The boot is now firmly on the other foot. Ground invasions, riots, burning stands, and generally intrusive spectator participation are as acceptable in big-match cricket lore on the subcontinent as "Delhi Belly''. Touring sides have had to live with these difficulties and, provided 11 fit men can be put on the field, it often did wonders for team spirit.
In the aftermath of September 11 and with all hell breaking loose in Afghanistan, the English authorities were understandably concerned about the safety of their players on last winter's tour to India. Recces were made and the team was eventually accompanied there by two former members of the SAS, who both looked as if bullets were more likely to bounce off rather than go through them.
The Indian authorities were undoubtedly miffed that their own guarantees of safety were not considered to be enough. As the tour went on, the new President of the Indian Board of Control (BCCI), the combative Jagmohan Dalmiya, the last head of the International Cricket Council, persuaded England to play a sixth one-day international. This was to compensate for India having to play a fourth Test match against England later this summer – an arrangement agreed by the previous board.
The ECB initially seemed confident that this would only mean back-to-back games in Calcutta or Bombay and therefore no big thing. As it happened, we all trooped off to Cuttack, 30 miles away in Bubhaneswar, which was an interesting drive. Anyway, 15-15, if not 30-15 to Dalmiya.
Now, Dalmiya's Board, for whom read Dalmiya, has sent two of his administrators to England to check out conditions for India's tour this summer: security, hotels, logistical details and the facilities in general. This is an unheard of precedent which will initially have raised a few hackles. The home of cricket, the inventors of the "gentlemen's game'', was going to be subject to the sort of security reserved for Third World countries. Heaven forbid – and 40-15 to Dalmiya.
It is probably a safe bet that this super-tough, gung-ho multi-millionaire from Calcutta loves nothing more than to rub English and ICC, if it comes to that, noses in the mud whenever the chance comes along. However, the Indians are entirely justified in sending Jyoti Bajpai, the joint honorary secretary of the Board, and Amrit Mathur, the Director of Communication and Co-ordination (a deliciously bureaucratic title, although in this aspect of life the English were and still are impressive front runners).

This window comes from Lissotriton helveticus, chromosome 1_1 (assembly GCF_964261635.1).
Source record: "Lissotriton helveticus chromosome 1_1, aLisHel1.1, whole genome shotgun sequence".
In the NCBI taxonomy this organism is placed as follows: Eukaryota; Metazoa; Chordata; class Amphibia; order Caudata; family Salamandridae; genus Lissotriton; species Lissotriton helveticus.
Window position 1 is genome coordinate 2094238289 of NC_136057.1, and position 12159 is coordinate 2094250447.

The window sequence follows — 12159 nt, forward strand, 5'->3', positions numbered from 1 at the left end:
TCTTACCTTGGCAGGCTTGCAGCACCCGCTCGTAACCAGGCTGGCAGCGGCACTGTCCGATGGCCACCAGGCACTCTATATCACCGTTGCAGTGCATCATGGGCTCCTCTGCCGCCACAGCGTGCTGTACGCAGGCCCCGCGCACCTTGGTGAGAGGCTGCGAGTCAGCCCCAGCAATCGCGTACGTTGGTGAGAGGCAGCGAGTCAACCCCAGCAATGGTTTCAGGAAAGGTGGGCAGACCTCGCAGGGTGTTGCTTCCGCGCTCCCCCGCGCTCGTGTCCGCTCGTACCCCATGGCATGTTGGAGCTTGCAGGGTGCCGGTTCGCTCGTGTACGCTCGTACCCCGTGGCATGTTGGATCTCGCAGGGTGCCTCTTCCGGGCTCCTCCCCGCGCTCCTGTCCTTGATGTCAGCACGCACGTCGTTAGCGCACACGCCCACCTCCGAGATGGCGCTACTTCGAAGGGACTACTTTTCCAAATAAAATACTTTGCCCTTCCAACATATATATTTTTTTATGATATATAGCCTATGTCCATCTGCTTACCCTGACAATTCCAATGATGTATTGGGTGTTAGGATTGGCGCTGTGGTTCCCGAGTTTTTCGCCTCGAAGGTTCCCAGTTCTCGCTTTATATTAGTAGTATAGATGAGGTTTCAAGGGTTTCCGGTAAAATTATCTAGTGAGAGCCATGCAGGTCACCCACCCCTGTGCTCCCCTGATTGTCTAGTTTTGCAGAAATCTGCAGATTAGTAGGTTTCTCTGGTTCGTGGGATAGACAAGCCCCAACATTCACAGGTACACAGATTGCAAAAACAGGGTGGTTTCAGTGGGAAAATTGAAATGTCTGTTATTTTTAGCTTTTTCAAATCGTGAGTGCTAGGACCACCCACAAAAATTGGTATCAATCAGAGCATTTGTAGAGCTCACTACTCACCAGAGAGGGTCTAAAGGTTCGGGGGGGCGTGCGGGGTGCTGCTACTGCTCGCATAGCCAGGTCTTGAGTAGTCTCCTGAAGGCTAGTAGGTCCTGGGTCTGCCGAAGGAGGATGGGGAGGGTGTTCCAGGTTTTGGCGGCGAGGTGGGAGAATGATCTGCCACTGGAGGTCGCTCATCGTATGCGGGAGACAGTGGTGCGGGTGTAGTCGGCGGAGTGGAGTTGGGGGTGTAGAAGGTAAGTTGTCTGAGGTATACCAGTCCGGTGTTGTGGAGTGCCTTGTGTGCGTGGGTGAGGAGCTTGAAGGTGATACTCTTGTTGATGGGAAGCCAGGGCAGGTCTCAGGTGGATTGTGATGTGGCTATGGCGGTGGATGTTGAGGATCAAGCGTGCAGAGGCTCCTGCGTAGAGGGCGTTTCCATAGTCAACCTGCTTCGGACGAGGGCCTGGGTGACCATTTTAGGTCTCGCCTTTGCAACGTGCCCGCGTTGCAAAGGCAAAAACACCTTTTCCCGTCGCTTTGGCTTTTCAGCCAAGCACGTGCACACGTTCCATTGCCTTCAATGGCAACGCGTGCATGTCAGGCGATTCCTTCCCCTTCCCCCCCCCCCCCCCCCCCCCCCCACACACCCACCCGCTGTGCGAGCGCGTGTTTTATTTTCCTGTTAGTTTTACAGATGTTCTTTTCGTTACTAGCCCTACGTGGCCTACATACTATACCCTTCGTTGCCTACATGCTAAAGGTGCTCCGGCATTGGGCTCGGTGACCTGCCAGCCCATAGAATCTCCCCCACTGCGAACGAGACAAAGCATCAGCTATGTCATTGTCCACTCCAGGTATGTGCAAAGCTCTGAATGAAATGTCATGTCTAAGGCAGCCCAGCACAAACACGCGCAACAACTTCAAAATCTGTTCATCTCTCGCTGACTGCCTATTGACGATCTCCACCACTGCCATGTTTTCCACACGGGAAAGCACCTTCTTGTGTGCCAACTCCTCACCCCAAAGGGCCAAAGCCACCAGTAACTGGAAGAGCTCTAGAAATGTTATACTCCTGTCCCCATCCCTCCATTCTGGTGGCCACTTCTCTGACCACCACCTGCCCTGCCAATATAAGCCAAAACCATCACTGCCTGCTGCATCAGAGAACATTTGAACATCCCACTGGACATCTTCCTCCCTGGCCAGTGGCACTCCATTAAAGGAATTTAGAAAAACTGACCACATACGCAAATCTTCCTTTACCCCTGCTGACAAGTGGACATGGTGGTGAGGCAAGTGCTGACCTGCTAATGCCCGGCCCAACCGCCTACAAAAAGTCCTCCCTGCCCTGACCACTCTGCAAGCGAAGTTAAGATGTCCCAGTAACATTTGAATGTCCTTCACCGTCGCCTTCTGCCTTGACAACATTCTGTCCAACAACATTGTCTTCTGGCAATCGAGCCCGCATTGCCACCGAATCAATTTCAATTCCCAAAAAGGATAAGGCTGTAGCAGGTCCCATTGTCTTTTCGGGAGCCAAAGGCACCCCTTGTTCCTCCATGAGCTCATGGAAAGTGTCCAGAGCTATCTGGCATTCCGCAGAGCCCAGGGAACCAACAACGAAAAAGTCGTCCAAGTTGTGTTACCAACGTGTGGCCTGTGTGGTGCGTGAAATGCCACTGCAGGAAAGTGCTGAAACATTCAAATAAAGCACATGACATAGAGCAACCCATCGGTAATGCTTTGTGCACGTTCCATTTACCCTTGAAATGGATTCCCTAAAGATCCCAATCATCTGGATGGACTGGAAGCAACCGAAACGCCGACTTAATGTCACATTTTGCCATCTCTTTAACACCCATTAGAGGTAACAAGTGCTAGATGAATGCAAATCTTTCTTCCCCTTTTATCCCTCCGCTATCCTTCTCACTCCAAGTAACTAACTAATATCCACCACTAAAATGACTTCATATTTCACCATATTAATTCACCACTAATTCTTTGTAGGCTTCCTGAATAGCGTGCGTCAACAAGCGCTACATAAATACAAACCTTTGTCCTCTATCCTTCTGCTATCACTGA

Last year hysterical Pakistan supporters sparked off ground invasions and missile throwing – the Australian, Michael Bevan, was hit on the head by a full can of beer at Lord's of all places – and general skulduggery. At Headingley England had to concede a match against Pakistan because of a crowd invasion during which a steward was violently assaulted. At Edgbaston, Nick Knight was seriously jostled.
All of this is totally unacceptable and it is impossible to complain about India wanting to make sure their players are safe. It is to the credit of the ECB that it has not regarded this visitation simply as Dalmiya trying to get one back, and it has taken on board all the Indian concerns. Strenuous efforts have been made to improve ground security and the ECB has been working for sometime with the Association of Chief Police Officers.
No one will now be allowed on the ground before, during or after play. The presentation ceremonies at the end will be held on the ground in full view of the crowd so that they can watch and cheer every move on these mind bogglingly boring occasions.
The hefty sanctions provided for in the Public Order Act for those who break the regulations will be ruthlessly in force. These regulations will be constantly repeated over the tannoy and offenders could find themselves in receipt of a fine of £1,000. This will not happen many times before it concentrates a few minds.
Erecting perimeter fencing, as it appears in India, was not considered, after the horrific events of the Hillsborough tragedy. The two Indians understood this and were most appreciative of the help they have been given by the ECB and most particularly by Tim Lamb, the Chief Executive.
In the long run Dalmiya has surely done English cricket a favour, even though the nasty thought of over 2,000 fans invading English cricketing turf still remains an unwelcome reality. If crowds in England are not better policed, the authorities may one day be looking at a fatality.
There is much more at stake here than a grudge match against Dalmiya – although his reactions now that Bajpai and Mathur have returned home to report back to him will still be interesting.Reuse content